Since my brother adopted a baby girl last year, I have been particularly aware of books that feature adoption. It becomes obvious how marginalized these families can be in kids’ literature especially if the adopted child is of another race. It’s also difficult to find books on adoption that feel right for any particular family’s experience, because children come into families in so many different ways. Some adoptions involve trips to China, some involve a surprise phone call, some involve parents working as a team with the expectant mother, and so many more. Then add in the assumption in ninety-five percent of children’s books in general that all members of the family are from the same race, or that all families involve a mom and a dad. You can see how difficult it is to find a book that reflects any one adoption experience.
Well, I think I’ve found that book. It’s a new book by Todd Parr, who seems to have made his life’s work expanding our vision of what a family looks like. With bright colors oh such bright colors and simple words, the Parr books bring the notions of all sorts of families together. With regard to race, his play with colors becomes a bonus. The family might be parents with bright yellow skin and a blue-toned baby. Red and purple may get together. Yellow and brown. The variety of colors used for the people make it more of an analogy of the differences than a specific match-up. While there are some people with more realistic skin tones like tan and brown, it’s hard to feel like anyone has been left out when you’re served up such variety.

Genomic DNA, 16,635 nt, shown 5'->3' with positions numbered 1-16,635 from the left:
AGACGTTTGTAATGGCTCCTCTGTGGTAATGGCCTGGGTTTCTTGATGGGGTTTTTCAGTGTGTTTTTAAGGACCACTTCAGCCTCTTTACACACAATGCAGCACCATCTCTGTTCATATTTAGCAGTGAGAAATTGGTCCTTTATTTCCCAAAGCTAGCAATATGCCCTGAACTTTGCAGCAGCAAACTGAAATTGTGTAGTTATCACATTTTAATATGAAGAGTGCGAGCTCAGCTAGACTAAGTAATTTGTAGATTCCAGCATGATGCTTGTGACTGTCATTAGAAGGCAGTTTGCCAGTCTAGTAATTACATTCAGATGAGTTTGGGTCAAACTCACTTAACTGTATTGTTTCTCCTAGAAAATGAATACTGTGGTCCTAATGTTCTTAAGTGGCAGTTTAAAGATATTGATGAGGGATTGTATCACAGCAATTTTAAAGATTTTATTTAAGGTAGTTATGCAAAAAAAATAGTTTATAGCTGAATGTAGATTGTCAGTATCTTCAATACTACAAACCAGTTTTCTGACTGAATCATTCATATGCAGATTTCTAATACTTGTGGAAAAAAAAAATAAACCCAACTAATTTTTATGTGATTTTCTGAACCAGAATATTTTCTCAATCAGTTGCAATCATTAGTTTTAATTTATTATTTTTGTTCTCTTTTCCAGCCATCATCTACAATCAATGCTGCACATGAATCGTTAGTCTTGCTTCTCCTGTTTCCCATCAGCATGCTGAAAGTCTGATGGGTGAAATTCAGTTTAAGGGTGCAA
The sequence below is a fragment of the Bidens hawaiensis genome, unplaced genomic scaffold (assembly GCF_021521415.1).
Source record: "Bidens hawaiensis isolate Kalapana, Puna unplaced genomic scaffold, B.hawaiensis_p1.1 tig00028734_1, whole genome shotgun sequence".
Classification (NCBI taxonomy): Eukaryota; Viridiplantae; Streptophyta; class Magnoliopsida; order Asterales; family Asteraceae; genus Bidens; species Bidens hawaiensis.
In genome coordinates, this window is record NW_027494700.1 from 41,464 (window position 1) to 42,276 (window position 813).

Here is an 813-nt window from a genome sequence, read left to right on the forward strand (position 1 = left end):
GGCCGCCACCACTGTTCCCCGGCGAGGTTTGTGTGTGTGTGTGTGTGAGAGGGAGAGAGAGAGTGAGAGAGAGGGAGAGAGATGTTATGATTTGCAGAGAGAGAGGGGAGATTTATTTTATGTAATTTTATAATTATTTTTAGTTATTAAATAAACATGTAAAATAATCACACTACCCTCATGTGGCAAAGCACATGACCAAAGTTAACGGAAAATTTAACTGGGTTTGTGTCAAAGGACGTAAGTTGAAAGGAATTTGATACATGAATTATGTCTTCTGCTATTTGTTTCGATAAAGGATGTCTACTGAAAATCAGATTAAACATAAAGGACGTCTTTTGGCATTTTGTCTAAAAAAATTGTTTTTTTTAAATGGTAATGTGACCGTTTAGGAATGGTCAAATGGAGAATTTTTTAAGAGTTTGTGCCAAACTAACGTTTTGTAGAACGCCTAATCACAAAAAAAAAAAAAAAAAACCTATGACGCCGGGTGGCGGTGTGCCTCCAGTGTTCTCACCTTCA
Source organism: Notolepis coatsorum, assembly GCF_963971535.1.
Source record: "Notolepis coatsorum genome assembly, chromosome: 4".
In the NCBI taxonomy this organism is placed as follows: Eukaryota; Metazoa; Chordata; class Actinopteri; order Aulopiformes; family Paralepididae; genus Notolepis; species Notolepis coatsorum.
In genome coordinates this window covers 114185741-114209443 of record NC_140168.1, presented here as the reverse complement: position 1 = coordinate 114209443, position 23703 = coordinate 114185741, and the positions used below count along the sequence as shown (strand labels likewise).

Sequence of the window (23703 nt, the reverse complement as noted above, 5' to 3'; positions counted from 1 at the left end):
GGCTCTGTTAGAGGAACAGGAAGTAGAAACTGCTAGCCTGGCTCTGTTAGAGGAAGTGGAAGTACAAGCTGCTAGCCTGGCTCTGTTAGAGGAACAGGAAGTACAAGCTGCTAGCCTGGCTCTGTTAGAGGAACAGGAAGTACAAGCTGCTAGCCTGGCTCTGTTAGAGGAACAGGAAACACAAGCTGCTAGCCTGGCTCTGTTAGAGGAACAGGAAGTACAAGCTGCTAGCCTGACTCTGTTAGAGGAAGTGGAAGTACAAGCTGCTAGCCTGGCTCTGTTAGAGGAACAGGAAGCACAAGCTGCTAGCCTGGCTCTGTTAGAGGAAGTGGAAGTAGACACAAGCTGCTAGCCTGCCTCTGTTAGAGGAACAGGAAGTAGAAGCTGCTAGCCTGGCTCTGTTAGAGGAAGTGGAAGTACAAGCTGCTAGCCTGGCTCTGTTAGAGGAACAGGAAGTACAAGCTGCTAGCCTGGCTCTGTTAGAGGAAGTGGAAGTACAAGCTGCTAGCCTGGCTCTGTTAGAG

We Belong Together: A Book About Adoption and Families sets the tone for acceptance and personalization with this author’s note: “This book is meant to be read with someone you love. Every family is different, so feel free to change the pronouns in this text to fit your family.” The book proceeds with a picture of the child and his/her need, and a picture of the adult and the need he/she could fill. The next two-page spread shows the family together and how they all fit together. All sorts of families are represented, but the way the book is written allows the reader to make his/her own interpretation. Certainly, you can make the guess that the two men in one picture are adopting a baby together. You could also use that as a learning moment as to how many different famillies there are and how special that is. However, the text doesn’t say specifically “two daddies” or “two mommies,” which makes it more accessible to all readers.
As an example, and my favorite part because it looks a lot like my brother and my niece, is this section:
We belong together because...The illustrations show a little brown-skinned girl (or boy) dreaming of being a superhero, and an adult male with glasses in the kitchen making up healthy food. The two-page spread following shows them each with their own big birthday cake and a picture of the pair on the wall. It made me tear up. In fact, it’s making me tear up now writing about it. This book would be a fantastic gift for families of young adopted children. Frankly, it would be a wonderful book for all famiiles of young children to read together, to understand and appreciate the many ways families come together.
you needed someone to help you grow healthy and strong,
and I had help to give.
Now we can grow up together.
If you are interested in more information, the Institute for Adoption Information is a terrific organization that strives to promote understanding about adoption and offers a helpful guide on the subject for educators at this website.